When captains scripted crucial knocks to win the World Cup

Unmukt Chand (L) and Mahendra Singh Dhoni © Getty Images

By Nishad Pai Vaidya

Unmukt Chand’s hundred will always remain special. He scored a match-winning hundred on Sunday against Australia in Australia, and that too in World Cup final. Not just that, the hundred changed the fortunes of the game as Australia looked like coasting to yet another win in the under-19 World Cup final. Unmukt epitomised the saying, “Cometh the hour, cometh the man”.

The Indian captain produced a sparkling knock – one that won the hearts of the connoisseurs of the game. His fantastic display in the final ensured that the Under-19 World Cup returned to India for the third time. Being the best batsman of the side, the added burden of captaincy and a slight struggle in the lead-up, the pressure on Unmukt would have been intense – something he tackled very well.

The most frequent comparison through all that has been between Chand and his state-mate Virat Kohli. However, a hundred in the final has invoked memories of Mahendra Singh Dhoni’s memorable 91 not out that helped India lift the 2011 World Cup. The comparison is fallacious – mainly because the stage is significantly bigger at the highest level. Nevertheless, let us revisit previous senior World Cup finals – ones where the captains came up with game-changing performances.

1.    Clive Lloyd: 102 vs Australia, Prudential World Cup 1975.


In cricket’s first ever World Cup final, the “Supercat” dazzled the stage at Lord’s with a belligerent display that mauled the Australians. It was a 60-over affair then and in those formative years of one-day cricket, batsmen didn’t score at a very quick rate. However, Lloyd’s 102 off 85 balls was a knock ahead of its time. None of the frontline West Indian batsman managed a strike-rate over 100 in the game, but Lloyd boasted of an enthralling 120. That took West Indies to 294 despite Gary Gilmour’s spell of 5 for 48. The Australians fell 17 runs short of the total.

2.    Imran Khan: 72 vs England, Benson and Hedges World Cup 1992.


Under the inspired leadership of Imran, Pakistan had done the unthinkable by progressing through to the final of the World Cup. On the big day, in front of the packed house at the iconic Melbourne Cricket Ground, Imran scripted a knock that extricated Pakistan from a muddle. Having chosen to bat first, Pakistan were in a spot as they found themselves at 24 for two. Imran walked in at three and took control in the company of Javed Miandad. That laid the foundation for a total of 249 – one that England fell short of by 22 runs. Being his swansong, it was only too fitting that he picked up the last English wicket to fulfil the dream of a nation.

3.    Ricky Ponting: 140 vs India, ICC Cricket World Cup 2003.


It was a knock that personified Australia’s domination. India had come into the final following a remarkable run and looked good to challenge the might of the Aussies. However, mid-way through the game, they were left shell-shocked. If the Australian openers Mathew Hayden and Adam Gilchrist unsettled the Indian attack, Ponting walked in at three to literally tear them to shreds. His knock came off just 121 deliveries and contained eight hits that cleared the fence. He was going at a normal pace until the 40th over (at that stage he was 64 off 80 balls and Australia were 250 for two). Once the slog overs commenced, berserk wasn’t the word to describe the carnage. Australia put up a mammoth 359 and India had to bide their time to achieve their dream.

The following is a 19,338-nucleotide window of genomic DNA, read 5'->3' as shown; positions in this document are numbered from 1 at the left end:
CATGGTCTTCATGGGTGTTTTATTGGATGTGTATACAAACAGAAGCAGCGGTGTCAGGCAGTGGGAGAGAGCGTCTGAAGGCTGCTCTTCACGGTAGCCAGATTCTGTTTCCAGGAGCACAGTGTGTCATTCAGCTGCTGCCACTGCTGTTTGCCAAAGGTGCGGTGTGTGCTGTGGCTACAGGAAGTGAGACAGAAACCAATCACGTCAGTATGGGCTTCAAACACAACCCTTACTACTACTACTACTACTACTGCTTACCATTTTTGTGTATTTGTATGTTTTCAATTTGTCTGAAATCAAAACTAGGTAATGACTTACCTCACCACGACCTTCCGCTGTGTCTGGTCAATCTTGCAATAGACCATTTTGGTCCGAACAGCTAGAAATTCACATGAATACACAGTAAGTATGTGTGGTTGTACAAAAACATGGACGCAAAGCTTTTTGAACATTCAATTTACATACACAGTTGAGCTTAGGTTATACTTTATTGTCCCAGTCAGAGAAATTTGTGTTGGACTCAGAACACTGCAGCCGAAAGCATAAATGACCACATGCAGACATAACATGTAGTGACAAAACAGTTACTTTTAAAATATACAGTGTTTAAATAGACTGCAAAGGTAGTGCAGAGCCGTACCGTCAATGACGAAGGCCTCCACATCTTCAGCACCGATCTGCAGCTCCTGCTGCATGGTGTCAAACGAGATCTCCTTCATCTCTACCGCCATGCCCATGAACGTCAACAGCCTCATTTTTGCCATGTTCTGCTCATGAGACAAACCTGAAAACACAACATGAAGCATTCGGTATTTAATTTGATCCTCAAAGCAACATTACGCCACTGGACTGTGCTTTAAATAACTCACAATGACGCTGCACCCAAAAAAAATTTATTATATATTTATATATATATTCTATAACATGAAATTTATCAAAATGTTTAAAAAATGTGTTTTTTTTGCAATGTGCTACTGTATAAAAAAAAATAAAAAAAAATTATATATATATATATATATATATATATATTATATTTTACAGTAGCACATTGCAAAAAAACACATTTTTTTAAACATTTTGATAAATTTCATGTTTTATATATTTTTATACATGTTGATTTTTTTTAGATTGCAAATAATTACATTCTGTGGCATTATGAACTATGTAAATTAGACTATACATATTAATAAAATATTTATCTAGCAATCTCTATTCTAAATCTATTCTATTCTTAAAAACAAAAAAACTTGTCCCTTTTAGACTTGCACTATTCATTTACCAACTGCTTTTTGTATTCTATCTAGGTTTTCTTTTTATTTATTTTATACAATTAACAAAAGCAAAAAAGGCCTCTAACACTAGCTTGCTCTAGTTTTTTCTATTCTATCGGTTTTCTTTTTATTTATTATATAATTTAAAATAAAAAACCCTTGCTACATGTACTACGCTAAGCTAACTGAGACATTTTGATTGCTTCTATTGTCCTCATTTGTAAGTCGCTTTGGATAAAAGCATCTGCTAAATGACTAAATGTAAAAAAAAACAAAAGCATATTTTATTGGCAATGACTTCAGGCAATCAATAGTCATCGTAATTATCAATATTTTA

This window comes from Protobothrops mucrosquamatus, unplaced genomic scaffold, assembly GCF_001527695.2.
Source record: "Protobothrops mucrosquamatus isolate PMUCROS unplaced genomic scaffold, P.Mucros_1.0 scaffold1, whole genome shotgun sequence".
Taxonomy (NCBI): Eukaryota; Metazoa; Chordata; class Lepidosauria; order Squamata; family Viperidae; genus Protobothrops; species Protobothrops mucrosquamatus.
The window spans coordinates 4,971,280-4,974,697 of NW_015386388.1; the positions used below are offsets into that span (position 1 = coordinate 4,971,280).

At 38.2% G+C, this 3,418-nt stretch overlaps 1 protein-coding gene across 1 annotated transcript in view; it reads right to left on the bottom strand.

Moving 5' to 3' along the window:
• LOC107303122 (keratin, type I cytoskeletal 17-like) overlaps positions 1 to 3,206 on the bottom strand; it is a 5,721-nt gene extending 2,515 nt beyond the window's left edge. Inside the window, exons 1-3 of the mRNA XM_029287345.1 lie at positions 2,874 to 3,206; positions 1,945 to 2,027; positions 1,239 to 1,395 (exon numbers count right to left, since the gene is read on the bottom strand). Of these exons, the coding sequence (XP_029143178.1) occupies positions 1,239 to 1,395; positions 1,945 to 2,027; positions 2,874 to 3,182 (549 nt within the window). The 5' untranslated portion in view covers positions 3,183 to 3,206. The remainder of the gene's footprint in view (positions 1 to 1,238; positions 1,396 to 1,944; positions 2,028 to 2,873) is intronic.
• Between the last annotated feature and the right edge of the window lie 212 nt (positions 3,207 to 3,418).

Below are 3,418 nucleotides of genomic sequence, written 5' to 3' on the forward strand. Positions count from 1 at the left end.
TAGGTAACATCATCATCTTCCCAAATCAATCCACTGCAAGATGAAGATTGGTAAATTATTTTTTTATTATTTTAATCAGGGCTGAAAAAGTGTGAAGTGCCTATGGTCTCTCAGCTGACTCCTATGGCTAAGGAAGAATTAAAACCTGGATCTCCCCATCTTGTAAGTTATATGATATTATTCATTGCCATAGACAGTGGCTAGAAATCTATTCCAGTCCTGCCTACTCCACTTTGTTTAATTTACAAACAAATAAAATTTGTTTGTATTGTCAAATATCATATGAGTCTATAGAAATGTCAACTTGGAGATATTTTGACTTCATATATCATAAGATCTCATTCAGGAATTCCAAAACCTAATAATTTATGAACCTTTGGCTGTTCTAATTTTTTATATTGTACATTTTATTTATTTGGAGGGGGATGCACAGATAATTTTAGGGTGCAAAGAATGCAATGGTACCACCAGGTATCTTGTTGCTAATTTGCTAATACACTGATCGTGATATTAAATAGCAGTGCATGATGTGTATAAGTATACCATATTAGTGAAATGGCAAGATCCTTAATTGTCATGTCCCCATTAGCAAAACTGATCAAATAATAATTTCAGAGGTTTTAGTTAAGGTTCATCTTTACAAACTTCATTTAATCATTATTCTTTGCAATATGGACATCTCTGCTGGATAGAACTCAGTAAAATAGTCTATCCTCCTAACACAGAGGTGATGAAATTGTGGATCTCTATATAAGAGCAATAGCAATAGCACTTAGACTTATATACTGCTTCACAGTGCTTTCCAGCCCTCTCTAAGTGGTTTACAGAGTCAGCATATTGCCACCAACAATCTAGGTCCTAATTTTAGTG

4.    Mahendra Singh Dhoni: 91 vs Sri Lanka, ICC Cricket World Cup 2011.


Pressure, what pressure? A World Cup final on home soil, with a billion people expecting nothing but the cup – one that eluded them for 28 years. The out-of-form Dhoni had the audacity to promote himself during a crucial phase of the run-chase!

Chasing 275, India were jolted early with Virender Sehwag and Sachin Tendulkar back in the hut. Gautam Gambhir and Virat Kohli steadied the ship, but it was only after Dhoni’s arrival that India took charge. The captain walked out ahead of the “Player of the Tournament” Yuvraj Singh and tackled the Sri Lankan bowling with ease. Guiding India through the nervous last moments, he smashed a flurry of boundaries to ease the pressure. The ultimate was achieved with a shot that cleared the ground. The celebrations that followed nationwide were simply beyond words to describe!

On each of the said occasions, one can see that these captains came forward and put an extraordinary performance – a cut above the rest. Fine examples of leading from the front. Dhoni’s promotion is one example, but one mustn’t forget Imran taking on the mantle at number three in 1992. He was an all-rounder and yet promoted himself to the top at the crucial stage to bring stability. Lloyd and Ponting merely snatched the game from the opposition’s hands.

In the annals of cricketing history, these knocks would stand out and be remembered for time immemorial. It would be a tremendous source of inspiration for future leaders who may find themselves in a spot of bother with their most important game approaching.

(Nishad Pai Vaidya is a Correspondent with CricketCountry and an analyst for the site’s YouTube Channel. He shot to fame by spotting a wrong replay during IPL4 which resulted in Sachin Tendulkar’s dismissal. His insights on the game have come in for high praise from cerebral former cricketers. He can be followed on Twitter at   http://twitter.com/nishad_44 )